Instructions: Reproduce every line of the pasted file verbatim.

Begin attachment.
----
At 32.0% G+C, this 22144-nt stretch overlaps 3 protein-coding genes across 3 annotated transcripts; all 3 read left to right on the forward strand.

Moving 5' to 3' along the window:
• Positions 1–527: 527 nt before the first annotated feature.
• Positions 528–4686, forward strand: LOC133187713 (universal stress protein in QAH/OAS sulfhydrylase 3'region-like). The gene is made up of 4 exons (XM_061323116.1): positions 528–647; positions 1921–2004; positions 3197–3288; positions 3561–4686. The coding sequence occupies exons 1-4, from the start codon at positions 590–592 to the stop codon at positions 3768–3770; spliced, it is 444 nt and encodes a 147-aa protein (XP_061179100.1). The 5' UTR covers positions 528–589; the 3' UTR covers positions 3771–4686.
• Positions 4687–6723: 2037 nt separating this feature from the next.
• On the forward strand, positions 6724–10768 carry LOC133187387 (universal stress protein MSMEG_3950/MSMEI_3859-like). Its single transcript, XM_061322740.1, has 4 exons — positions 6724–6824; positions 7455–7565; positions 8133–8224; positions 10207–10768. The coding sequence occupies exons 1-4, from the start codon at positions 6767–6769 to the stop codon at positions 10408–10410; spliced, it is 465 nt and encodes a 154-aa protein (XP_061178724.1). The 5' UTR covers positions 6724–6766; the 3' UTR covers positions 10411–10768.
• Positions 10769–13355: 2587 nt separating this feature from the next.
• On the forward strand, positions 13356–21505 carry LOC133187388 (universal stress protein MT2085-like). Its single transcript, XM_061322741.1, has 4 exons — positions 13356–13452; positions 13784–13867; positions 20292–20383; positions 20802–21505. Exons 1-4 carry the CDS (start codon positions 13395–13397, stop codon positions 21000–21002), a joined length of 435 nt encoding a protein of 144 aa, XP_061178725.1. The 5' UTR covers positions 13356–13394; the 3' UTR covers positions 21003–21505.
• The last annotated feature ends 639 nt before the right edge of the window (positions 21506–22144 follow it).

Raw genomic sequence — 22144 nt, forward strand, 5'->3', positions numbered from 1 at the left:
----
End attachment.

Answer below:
At 32.0% G+C, this 22144-nt stretch overlaps 3 protein-coding genes across 3 annotated transcripts; all 3 read left to right on the forward strand.

Moving 5' to 3' along the window:
• Positions 1–527: 527 nt before the first annotated feature.
• Positions 528–4686, forward strand: LOC133187713 (universal stress protein in QAH/OAS sulfhydrylase 3'region-like). The gene is made up of 4 exons (XM_061323116.1): positions 528–647; positions 1921–2004; positions 3197–3288; positions 3561–4686. The coding sequence occupies exons 1-4, from the start codon at positions 590–592 to the stop codon at positions 3768–3770; spliced, it is 444 nt and encodes a 147-aa protein (XP_061179100.1). The 5' UTR covers positions 528–589; the 3' UTR covers positions 3771–4686.
• Positions 4687–6723: 2037 nt separating this feature from the next.
• On the forward strand, positions 6724–10768 carry LOC133187387 (universal stress protein MSMEG_3950/MSMEI_3859-like). Its single transcript, XM_061322740.1, has 4 exons — positions 6724–6824; positions 7455–7565; positions 8133–8224; positions 10207–10768. The coding sequence occupies exons 1-4, from the start codon at positions 6767–6769 to the stop codon at positions 10408–10410; spliced, it is 465 nt and encodes a 154-aa protein (XP_061178724.1). The 5' UTR covers positions 6724–6766; the 3' UTR covers positions 10411–10768.
• Positions 10769–13355: 2587 nt separating this feature from the next.
• On the forward strand, positions 13356–21505 carry LOC133187388 (universal stress protein MT2085-like). Its single transcript, XM_061322741.1, has 4 exons — positions 13356–13452; positions 13784–13867; positions 20292–20383; positions 20802–21505. Exons 1-4 carry the CDS (start codon positions 13395–13397, stop codon positions 21000–21002), a joined length of 435 nt encoding a protein of 144 aa, XP_061178725.1. The 5' UTR covers positions 13356–13394; the 3' UTR covers positions 21003–21505.
• The last annotated feature ends 639 nt before the right edge of the window (positions 21506–22144 follow it).

Raw genomic sequence — 22144 nt, forward strand, 5'->3', positions numbered from 1 at the left: